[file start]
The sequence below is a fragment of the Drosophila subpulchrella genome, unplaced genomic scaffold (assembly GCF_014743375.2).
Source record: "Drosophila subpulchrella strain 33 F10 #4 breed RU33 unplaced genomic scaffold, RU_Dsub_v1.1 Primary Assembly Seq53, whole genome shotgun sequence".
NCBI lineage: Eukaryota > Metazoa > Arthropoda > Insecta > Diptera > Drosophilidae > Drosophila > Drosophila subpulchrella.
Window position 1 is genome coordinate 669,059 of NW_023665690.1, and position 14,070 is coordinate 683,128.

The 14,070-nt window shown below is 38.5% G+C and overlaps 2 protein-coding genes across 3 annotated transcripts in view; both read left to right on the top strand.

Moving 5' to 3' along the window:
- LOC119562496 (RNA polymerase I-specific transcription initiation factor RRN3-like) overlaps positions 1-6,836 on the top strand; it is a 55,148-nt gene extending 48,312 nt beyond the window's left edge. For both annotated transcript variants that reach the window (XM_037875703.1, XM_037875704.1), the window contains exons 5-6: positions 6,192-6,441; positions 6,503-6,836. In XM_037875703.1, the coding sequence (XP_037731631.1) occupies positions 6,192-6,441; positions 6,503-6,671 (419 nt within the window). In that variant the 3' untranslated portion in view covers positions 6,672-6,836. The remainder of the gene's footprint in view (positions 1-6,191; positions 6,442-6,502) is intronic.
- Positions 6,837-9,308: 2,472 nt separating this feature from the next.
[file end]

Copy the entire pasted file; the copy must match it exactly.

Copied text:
The sequence below is a fragment of the Drosophila subpulchrella genome, unplaced genomic scaffold (assembly GCF_014743375.2).
Source record: "Drosophila subpulchrella strain 33 F10 #4 breed RU33 unplaced genomic scaffold, RU_Dsub_v1.1 Primary Assembly Seq53, whole genome shotgun sequence".
NCBI lineage: Eukaryota > Metazoa > Arthropoda > Insecta > Diptera > Drosophilidae > Drosophila > Drosophila subpulchrella.
Window position 1 is genome coordinate 669,059 of NW_023665690.1, and position 14,070 is coordinate 683,128.

The 14,070-nt window shown below is 38.5% G+C and overlaps 2 protein-coding genes across 3 annotated transcripts in view; both read left to right on the top strand.

Moving 5' to 3' along the window:
- LOC119562496 (RNA polymerase I-specific transcription initiation factor RRN3-like) overlaps positions 1-6,836 on the top strand; it is a 55,148-nt gene extending 48,312 nt beyond the window's left edge. For both annotated transcript variants that reach the window (XM_037875703.1, XM_037875704.1), the window contains exons 5-6: positions 6,192-6,441; positions 6,503-6,836. In XM_037875703.1, the coding sequence (XP_037731631.1) occupies positions 6,192-6,441; positions 6,503-6,671 (419 nt within the window). In that variant the 3' untranslated portion in view covers positions 6,672-6,836. The remainder of the gene's footprint in view (positions 1-6,191; positions 6,442-6,502) is intronic.
- Positions 6,837-9,308: 2,472 nt separating this feature from the next.